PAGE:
Let me begin by describing what I consider the ontological turn to be all about. I shall be relatively brief, for a lot has already been written about this question, notably by my friend and sometimes partner in crime Martin Holbraad, partly in relation to critiques of the book Thinking Through Things, which he co-edited with Amira Henare and Sari Wastell (and to which I myself contributed) in 2007.

In a recent paper about the oftentimes implicit linguistic conventions underpinning anthropological descriptions of Amerindian cosmologies, Magnus Course correctly observes ‘that what people have meant by ontology has been diverse’ and that the ontological turn therefore comprises ‘neither a “school” nor even a “movement”, but rather a particular commitment to recalibrate the level at which analysis takes place’ (2010: 248). Nevertheless, Course goes on to define it as the ‘dual movement towards, on the one hand, exploring the basis of the Western social and intellectual project and, on the other, of exploring and describing the terms in which non-Western understandings of the world are grounded’ (ibid). This characterization seems to me basically right, for the ontological turn has always above all been a theoretically reflexive project, which is concerned with how anthropologists might get their ethnographic descriptions right. The ambition is to devise a new analytical method from which classic ethnographic questions may be posed afresh. For that is what the ontological turn was always meant to be, in my understanding: a technology of description, which allows anthropologists to make sense of their ethnographic material in new and experimental ways.

So, why all the fuss? Leaving aside the already hotly debated proposition that ‘ontology is just another word for culture’ (Venkatesan 2010) and other claims that the ontological turn is simply an anachronistic icing on the obsolete culturalist cake, one of the most common objections centres on the very word ontology itself. For just how – many students and scholars ask themselves and others with varying degrees of incredulity and shock (for a good example, see Keane 2009) – can this term, with its heavy load of philosophical baggage and its metaphysical, essentialist, and absolutist connotations, be of any use to the anthropological project? One of the best examples of this critique can be found in a recent essay by Paolo Heywood (2012). Inspired by Quine’s (mocking) concept of “bloated universes” in which ‘”existence” covers everything both actual and potential’ (2012: 148), Heywood argues that the ontological turn has failed to live up to its own mission of always allowing ethnographic specificity to trump theoretical generality by operating with a tacit meta-ontology of its own. ‘At some point or another along the path traced by the “ontological turn”‘, Heywood asserts, ‘we will have to start deciding what is, and what is not. Holbraad and others use the word “ontology” precisely because of the connotations of “reality” and “being” it brings with it; yet they neglect to acknowledge that insisting on the “reality” of multiple worlds commits you to a meta-ontology in which such worlds exist: what Quine would call “a bloated universe”‘ (2012: 146).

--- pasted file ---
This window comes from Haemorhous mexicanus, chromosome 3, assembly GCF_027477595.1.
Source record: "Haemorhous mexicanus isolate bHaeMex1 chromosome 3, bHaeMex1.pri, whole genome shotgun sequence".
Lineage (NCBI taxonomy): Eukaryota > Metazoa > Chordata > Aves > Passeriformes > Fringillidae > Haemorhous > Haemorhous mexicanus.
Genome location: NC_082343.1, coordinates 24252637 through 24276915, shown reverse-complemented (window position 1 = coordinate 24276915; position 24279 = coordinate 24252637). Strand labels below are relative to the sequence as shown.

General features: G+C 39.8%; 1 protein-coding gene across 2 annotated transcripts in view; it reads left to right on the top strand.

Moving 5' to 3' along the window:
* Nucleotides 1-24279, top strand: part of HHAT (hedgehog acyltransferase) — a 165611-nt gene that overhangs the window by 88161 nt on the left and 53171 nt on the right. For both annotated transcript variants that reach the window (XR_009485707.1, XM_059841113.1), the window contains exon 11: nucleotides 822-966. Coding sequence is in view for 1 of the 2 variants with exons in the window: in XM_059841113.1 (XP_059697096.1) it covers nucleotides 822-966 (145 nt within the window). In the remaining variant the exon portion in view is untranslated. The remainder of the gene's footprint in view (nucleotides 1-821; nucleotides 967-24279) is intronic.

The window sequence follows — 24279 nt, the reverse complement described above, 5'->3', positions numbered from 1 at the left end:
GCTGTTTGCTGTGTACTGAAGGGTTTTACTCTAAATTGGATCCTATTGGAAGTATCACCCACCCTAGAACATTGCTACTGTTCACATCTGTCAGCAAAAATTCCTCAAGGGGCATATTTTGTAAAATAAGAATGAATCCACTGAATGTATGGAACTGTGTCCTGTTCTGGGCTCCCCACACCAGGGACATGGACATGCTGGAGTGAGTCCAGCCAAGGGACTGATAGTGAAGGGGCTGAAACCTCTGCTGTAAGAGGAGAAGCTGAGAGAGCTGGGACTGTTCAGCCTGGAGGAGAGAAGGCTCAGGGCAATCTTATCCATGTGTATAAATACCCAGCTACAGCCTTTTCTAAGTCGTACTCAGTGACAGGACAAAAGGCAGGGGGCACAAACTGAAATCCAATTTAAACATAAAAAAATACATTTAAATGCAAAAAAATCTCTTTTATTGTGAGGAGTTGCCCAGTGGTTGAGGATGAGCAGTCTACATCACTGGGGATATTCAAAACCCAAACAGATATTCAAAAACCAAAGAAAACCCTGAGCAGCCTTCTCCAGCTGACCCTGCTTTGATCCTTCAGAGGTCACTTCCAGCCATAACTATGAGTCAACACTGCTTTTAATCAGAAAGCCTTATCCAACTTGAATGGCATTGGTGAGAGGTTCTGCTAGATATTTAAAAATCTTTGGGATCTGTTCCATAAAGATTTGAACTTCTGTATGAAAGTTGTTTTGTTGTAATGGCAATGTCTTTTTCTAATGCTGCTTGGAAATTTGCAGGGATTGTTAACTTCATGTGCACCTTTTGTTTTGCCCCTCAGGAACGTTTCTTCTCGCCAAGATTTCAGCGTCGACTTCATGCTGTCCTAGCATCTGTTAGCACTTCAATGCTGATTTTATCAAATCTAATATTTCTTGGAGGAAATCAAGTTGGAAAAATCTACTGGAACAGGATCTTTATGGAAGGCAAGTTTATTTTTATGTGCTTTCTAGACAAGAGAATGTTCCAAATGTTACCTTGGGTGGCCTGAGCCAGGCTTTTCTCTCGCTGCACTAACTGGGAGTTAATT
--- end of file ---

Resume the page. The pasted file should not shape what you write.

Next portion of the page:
Of the different critiques of the ontological turn that I have come across over the years, this is one of the subtlest. For, even if one does not necessarily share Heywood’s concern that ‘there is a difference of usage in the concept [of ontology] as it is employed by anthropologists and by analytical philosophers’ (after all, why should this constitute a problem at all – surely this is a sign of growing disciplinary confidence and maturity?), Heywood is evidently touching upon a rather delicate question, namely whether the ontological turn amounts to a big theory (or “meta-ontology”, in Heywood’s terms) or not? To be sure, Holbraad in particular has gone to great lengths to stress that the ontological turn (or the “recursive move”, as he calls it in more recent writings) is a heuristic analytical device as opposed to a fixed theoretical framework. In a characteristically mind-boggling line of reasoning, he explains:

At issue … are not the categories of those we purport to describe, but rather our own when our attempts to do so fail … Rather than containing [contingency] at the level of ethnographic description, the recursive move allows the contingency of ethnographic alterity to transmute itself to the level of analysis … [R]ecursive anthropology … render[s] all analytical forms contingent upon the vagaries of ethnographically driven aporia … This, then, is also why such a recursive argument could hardly pretend to set the conditions of possibility of all knowledge, anthropological or otherwise … [T]he recursive move is just that: a move – as contingent, time-bound, and subjunctive as any (Holbraad 2012: 263-264).